What I Learned in the Liminal Space of Near-Death
Four weeks ago, I started to feel the tell-tale signs — a little tickle in the back of the throat and diminished sense of taste and smell. I’d had Omicron last January when everyone else had it, but it was nothing more than a minor irritation. This year — fully vaxxed and boosted — I figured I’d be tired for maybe a day or two, and then back to normal.
I’ve been in this body for 50-something years and have a pretty good awareness of its signals and protestations, but I have never felt anything like this. That night, the sore throat erupted into a brutal full-body combination of throbbing pain, nausea, and cold sweats.
As I tried to sleep, I couldn’t. I downed a bunch of Nyquil and waited for its magic to lull me into slumber. It didn’t. My fever skyrocketed and I became more agitated, tossing and turning and covered in sweat.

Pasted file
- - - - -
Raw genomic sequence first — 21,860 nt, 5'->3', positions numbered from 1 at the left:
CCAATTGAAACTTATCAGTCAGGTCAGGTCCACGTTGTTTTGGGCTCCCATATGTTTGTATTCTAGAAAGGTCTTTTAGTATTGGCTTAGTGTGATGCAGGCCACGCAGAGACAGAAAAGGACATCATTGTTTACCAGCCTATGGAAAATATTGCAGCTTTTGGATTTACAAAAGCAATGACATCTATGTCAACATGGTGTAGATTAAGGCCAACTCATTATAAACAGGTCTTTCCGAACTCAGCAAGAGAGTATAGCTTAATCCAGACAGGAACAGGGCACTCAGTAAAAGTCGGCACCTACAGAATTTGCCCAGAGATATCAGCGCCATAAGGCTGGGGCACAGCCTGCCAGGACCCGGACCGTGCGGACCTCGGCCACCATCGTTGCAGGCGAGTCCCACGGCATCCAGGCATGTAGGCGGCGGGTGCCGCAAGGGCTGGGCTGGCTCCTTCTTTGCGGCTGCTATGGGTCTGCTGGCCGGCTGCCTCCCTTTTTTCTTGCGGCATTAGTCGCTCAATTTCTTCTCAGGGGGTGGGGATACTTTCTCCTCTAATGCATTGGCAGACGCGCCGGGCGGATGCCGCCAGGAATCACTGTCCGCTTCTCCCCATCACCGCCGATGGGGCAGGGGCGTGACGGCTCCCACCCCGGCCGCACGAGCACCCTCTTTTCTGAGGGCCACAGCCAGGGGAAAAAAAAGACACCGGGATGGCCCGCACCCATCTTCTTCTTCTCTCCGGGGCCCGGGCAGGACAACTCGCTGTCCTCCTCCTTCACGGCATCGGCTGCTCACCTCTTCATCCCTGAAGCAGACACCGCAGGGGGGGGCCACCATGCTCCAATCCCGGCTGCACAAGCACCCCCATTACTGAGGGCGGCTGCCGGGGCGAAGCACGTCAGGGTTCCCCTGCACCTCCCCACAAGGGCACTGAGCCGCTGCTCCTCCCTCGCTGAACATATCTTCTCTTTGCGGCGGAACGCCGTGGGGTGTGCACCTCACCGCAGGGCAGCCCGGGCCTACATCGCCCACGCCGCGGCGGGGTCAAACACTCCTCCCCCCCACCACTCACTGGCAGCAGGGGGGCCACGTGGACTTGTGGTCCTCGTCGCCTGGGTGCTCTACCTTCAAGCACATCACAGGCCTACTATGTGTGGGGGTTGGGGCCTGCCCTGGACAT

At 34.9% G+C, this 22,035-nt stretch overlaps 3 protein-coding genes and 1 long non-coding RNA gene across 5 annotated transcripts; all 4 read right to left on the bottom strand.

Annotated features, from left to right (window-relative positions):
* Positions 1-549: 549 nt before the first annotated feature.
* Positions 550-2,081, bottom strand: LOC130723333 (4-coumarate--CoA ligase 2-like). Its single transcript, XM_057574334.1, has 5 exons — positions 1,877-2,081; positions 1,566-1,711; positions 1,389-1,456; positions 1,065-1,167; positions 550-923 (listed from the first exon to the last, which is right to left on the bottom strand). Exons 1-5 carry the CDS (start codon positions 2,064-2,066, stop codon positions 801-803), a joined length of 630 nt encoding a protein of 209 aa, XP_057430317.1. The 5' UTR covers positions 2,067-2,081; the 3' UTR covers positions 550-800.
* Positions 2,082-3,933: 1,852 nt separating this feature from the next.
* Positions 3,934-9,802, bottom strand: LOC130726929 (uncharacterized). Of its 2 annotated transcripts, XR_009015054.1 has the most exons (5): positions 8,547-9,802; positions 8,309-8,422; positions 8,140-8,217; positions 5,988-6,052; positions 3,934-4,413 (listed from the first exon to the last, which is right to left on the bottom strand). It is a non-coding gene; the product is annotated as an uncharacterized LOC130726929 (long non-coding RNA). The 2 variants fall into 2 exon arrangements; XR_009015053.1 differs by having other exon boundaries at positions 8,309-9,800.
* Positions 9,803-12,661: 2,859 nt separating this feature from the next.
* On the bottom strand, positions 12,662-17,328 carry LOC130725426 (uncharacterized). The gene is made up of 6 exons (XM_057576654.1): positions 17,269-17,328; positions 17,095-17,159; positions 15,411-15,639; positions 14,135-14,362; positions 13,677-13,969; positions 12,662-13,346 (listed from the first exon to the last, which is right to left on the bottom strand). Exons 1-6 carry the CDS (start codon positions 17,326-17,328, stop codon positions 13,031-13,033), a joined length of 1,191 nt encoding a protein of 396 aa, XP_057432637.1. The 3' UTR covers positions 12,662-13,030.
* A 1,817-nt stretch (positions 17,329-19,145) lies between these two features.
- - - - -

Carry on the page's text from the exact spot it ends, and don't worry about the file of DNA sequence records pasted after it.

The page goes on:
At about midnight, I started having what I can only describe now as physical hallucinations — a felt sensation of my body morphing through a sequence of different elemental states, melting and then spinning like an eddy at the bottom of a waterfall. Then the eddy folds in on itself, and I am rolled out like a giant piece of taffy which eventually morphs into a solid block of ice, which rises up into a tower, and collapses into a pile of glass shards, which scatter in a strong gust of wind, stacking up onto a cactus, then shapeshifting into a pufferfish that melts into hot lava. This goes on and on for hours.
I keep looking at the clock in prayer that this is all just a dream, and that time is passing in some sort of kairos time-out-of-mind reality. But the minutes just plod forward maddeningly in real time.
At a certain point, it occurs to me that maybe I’m getting ready to die, that these weird hallucinations are simply my mortal coil’s way of disentangling from whatever animating force holds me here in its grace, allowing me to live and love here on planet Earth. For a moment, I am relieved to finally have an answer.